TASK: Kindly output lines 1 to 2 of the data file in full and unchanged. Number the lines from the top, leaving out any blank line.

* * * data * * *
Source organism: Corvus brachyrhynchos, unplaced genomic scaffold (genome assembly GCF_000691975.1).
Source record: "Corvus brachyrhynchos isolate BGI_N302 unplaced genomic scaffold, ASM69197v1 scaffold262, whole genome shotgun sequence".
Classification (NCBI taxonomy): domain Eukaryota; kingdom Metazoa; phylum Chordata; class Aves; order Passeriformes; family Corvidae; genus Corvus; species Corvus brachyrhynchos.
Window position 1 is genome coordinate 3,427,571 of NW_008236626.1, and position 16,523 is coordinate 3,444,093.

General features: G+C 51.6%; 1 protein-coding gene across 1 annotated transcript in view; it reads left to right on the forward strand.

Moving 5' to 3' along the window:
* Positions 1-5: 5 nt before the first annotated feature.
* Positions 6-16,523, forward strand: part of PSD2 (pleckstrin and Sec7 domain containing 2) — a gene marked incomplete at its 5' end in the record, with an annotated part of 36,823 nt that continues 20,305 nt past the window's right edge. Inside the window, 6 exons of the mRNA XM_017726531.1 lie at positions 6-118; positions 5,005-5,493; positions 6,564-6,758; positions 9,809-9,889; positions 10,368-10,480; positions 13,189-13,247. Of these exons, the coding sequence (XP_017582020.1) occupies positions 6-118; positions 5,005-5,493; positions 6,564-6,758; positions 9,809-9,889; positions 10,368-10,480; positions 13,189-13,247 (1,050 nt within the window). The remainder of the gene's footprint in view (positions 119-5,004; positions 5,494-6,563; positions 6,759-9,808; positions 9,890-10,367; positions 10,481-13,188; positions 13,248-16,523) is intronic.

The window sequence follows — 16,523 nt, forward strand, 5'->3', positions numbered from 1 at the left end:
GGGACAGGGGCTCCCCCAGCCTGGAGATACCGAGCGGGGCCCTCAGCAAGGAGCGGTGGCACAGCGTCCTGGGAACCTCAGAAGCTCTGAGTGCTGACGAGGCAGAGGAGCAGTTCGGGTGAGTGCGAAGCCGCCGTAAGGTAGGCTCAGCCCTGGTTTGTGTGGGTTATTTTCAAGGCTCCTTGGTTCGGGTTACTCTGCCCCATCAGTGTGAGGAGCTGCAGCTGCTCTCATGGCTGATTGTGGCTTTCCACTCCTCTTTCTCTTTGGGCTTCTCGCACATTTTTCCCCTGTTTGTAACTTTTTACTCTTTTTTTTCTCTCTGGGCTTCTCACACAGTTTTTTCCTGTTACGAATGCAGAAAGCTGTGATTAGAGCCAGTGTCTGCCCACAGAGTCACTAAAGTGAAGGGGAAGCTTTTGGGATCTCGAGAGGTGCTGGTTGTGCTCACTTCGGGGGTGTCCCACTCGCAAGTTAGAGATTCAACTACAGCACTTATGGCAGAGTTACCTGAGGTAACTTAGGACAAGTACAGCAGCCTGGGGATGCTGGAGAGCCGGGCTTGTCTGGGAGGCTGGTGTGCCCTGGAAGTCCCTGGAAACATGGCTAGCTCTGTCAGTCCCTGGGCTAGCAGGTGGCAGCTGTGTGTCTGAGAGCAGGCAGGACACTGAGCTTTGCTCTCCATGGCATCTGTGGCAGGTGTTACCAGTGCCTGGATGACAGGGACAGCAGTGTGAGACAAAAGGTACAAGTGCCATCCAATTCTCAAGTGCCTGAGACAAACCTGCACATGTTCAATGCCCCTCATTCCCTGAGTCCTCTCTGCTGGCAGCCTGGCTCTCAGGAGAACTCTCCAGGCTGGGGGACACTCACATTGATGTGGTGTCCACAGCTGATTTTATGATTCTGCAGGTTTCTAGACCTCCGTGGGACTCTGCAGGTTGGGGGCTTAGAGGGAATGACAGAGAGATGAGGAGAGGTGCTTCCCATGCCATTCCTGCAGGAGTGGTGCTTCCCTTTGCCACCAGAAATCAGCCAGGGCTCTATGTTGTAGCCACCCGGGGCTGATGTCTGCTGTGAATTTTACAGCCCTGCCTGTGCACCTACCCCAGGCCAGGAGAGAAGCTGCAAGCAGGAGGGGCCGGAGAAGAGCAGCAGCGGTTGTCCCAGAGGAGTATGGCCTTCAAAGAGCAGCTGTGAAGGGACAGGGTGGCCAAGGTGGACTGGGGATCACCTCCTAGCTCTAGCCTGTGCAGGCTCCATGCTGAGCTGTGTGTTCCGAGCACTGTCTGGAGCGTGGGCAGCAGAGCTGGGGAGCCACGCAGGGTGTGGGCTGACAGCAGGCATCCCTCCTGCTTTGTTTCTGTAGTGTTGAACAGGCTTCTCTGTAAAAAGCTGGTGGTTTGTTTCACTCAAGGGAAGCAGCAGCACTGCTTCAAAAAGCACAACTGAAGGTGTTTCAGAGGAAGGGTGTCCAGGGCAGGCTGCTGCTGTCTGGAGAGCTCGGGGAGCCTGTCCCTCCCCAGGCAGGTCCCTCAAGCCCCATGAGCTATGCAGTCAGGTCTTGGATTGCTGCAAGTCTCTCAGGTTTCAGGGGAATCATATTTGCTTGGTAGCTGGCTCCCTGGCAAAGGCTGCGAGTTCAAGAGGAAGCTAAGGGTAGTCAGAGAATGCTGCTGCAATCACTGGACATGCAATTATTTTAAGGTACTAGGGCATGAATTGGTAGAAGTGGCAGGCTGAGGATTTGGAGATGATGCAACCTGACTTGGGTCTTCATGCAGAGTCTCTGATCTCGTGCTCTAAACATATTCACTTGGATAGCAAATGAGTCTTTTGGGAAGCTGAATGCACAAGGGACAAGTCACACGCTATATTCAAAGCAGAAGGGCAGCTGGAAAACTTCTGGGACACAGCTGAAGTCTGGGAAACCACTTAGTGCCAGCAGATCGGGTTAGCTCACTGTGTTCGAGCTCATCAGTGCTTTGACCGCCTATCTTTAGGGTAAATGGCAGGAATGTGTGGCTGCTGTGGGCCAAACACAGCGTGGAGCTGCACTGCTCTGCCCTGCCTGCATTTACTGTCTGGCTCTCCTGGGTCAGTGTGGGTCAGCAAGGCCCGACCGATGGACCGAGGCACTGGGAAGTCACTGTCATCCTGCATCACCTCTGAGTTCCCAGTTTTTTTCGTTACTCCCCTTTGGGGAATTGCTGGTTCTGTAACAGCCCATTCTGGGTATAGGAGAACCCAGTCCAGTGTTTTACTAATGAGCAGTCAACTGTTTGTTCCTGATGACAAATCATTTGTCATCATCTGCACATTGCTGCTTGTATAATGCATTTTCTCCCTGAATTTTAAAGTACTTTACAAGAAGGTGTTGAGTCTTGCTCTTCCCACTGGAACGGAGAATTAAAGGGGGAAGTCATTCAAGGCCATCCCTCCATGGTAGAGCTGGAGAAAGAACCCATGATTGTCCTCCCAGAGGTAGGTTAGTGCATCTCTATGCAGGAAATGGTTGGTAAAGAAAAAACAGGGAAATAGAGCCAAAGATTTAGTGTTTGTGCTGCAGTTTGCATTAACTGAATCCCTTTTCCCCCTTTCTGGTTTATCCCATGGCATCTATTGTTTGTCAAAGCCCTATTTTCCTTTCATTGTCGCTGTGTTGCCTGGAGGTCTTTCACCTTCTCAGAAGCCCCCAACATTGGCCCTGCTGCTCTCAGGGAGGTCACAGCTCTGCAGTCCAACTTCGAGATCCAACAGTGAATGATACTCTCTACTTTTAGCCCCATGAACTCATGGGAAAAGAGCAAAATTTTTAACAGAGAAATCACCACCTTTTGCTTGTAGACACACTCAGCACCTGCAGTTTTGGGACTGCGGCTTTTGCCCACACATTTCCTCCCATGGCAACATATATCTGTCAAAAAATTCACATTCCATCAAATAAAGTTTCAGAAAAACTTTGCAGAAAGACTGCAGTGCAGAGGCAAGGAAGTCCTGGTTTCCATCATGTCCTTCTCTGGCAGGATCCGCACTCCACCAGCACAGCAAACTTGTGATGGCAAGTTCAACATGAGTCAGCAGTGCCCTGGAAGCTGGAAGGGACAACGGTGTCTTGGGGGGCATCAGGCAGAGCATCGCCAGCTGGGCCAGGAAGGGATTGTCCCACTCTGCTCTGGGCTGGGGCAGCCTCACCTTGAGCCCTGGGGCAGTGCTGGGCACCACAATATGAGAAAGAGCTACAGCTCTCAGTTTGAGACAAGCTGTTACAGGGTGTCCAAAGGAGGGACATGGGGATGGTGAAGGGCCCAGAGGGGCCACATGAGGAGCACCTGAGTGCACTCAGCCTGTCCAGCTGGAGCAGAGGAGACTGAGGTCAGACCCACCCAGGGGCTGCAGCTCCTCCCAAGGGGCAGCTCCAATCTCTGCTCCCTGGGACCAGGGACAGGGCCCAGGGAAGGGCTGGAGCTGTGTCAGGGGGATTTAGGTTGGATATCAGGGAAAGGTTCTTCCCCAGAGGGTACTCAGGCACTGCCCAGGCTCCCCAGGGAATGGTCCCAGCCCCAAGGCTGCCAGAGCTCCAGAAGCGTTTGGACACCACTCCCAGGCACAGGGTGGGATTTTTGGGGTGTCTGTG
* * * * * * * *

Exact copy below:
Source organism: Corvus brachyrhynchos, unplaced genomic scaffold (genome assembly GCF_000691975.1).
Source record: "Corvus brachyrhynchos isolate BGI_N302 unplaced genomic scaffold, ASM69197v1 scaffold262, whole genome shotgun sequence".